In our analysis, we used thePRECEDE (Predisposing,Reinforcing, Enabling Causesin Education, Diagnosis, andEvaluation) model to classifymanaged care practicesaccording to whether theyfocused on enabling, reinforcing,or predisposing aspects ofbehavior.25 Enabling refers to"?skills, resources or structuralbarriers that facilitate orprevent behavior."26,p2021Included in this category were4 questions that asked physiciansabout reminders,patient-specific drug information,guidelines, and diseasemanagement programs. Thereinforcing category includedquestions about health planperformance in 5 areas, including the use of referrals ortests, provision of specific preventive care services,patient satisfaction, prescription drug use by cost or inaccord with guidelines, and hospital admissions andlengths of stay. The predisposing category focused on initiativesrelating to education and training and was measuredwith 3 questions that asked physicians aboutopportunities for continuing medical education, trainingin avoidable hospital admissions, and informing themhow to respond to patient questions about direct-to-consumeradvertised drugs. We compared physicianresponses regarding the use of care management practicesof each type for Medicaid patients. This allowed usto address, from physicians'perspective, the applicationof care management practices for Medicaid beneficiariesserved in PM versus PC plans. A single question wasasked regarding the availability of each care managementpractice, and practices were assigned to single domains.
In addition to investigating differences in the use ofcare management practices, we compared physicianperceptions of the usefulness ofcare management practices.Physicians who reported that aspecific management practicewas used for Medicaid patientswere asked to rate its usefulnessusing a 4-point scale (1, not atall useful; 2, not very useful; 3,somewhat useful; and 4, veryuseful). In the analysis, we comparedthe mean responses(range, 1-4 points) for physiciansin PM versus PC plans.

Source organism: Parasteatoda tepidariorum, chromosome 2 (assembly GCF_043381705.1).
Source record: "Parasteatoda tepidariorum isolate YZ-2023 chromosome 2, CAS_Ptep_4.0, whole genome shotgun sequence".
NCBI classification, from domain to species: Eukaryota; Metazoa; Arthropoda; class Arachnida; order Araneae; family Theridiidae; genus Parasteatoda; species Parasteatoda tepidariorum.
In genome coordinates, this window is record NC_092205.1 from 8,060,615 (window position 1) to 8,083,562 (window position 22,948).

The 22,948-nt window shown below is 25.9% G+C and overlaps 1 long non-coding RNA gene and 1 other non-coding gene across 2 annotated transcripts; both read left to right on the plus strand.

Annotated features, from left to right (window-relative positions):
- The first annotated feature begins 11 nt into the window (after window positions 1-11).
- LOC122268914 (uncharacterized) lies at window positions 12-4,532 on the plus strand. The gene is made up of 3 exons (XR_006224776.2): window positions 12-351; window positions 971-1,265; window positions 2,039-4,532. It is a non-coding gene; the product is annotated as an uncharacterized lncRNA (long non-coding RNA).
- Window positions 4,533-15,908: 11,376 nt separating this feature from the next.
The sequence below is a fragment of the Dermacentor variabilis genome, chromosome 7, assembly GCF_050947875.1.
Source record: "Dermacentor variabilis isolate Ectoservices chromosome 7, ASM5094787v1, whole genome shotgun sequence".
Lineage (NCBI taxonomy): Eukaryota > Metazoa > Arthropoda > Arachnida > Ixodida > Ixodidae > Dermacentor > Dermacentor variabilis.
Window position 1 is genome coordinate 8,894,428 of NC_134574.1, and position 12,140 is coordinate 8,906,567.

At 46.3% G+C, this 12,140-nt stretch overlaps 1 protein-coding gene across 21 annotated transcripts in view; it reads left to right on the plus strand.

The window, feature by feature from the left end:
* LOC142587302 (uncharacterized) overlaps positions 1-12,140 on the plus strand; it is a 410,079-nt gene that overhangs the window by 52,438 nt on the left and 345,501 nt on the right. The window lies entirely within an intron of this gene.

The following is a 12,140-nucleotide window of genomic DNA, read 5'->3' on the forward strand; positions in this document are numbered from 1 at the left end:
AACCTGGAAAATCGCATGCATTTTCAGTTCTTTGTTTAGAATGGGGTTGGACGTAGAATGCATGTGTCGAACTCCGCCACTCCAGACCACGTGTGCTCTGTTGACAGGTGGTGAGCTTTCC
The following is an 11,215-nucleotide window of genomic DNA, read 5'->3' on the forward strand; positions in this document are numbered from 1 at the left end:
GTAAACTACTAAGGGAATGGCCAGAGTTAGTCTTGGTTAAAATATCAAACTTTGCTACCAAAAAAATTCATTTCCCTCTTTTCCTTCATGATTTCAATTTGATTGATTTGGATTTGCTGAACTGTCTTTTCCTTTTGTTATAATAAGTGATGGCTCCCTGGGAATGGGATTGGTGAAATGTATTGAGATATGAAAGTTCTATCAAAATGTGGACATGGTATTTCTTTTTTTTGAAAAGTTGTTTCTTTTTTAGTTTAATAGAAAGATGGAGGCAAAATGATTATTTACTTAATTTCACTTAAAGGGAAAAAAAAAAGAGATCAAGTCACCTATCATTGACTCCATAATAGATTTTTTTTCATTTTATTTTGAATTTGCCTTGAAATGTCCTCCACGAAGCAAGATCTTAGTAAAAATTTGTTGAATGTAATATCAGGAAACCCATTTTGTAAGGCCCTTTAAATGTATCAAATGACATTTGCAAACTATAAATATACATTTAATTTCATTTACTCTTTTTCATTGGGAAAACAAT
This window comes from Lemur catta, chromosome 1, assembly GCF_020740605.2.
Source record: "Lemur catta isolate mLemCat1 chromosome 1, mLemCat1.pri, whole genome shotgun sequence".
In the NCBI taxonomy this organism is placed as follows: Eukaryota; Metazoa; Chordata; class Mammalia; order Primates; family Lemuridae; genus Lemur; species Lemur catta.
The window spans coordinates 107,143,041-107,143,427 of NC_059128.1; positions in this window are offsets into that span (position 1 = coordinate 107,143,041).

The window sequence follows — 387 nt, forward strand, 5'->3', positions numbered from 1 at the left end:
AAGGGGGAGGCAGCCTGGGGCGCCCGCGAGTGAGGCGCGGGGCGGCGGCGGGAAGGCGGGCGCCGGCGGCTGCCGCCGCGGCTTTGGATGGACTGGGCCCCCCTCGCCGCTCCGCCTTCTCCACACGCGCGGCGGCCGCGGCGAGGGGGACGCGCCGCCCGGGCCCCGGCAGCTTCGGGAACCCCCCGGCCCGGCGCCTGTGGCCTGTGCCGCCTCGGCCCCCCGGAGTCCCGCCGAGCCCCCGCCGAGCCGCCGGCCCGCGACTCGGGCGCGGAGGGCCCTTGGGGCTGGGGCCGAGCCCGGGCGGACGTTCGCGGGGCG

Finally, physicians wereasked to provide their overallevaluation of the quality of caremanagement practices, groupedinto 3 categories, including careprovided by physicians, pharmacycare, and inpatient care(Table 1). Multiple surveyitems were used to construct ascale representing each type ofcare. In a previous analysis,these scales were found to bereliable, were stable acrossphysician types, and had constructvalidity.21-24
For all of the plans, physicianswere asked specificallyabout Medicaid patients.Multiple logistic regression analysis was used to determinewhether the type of plan the physician was in (PMvs PC) was associated with physician responses concerningavailability. The analyses report the odds ratiosof physicians in PC plans reporting the availability of aspecific practice compared with physicians in PM plans.Ninety-five percent confidence intervals (lower andupper bound) are reported.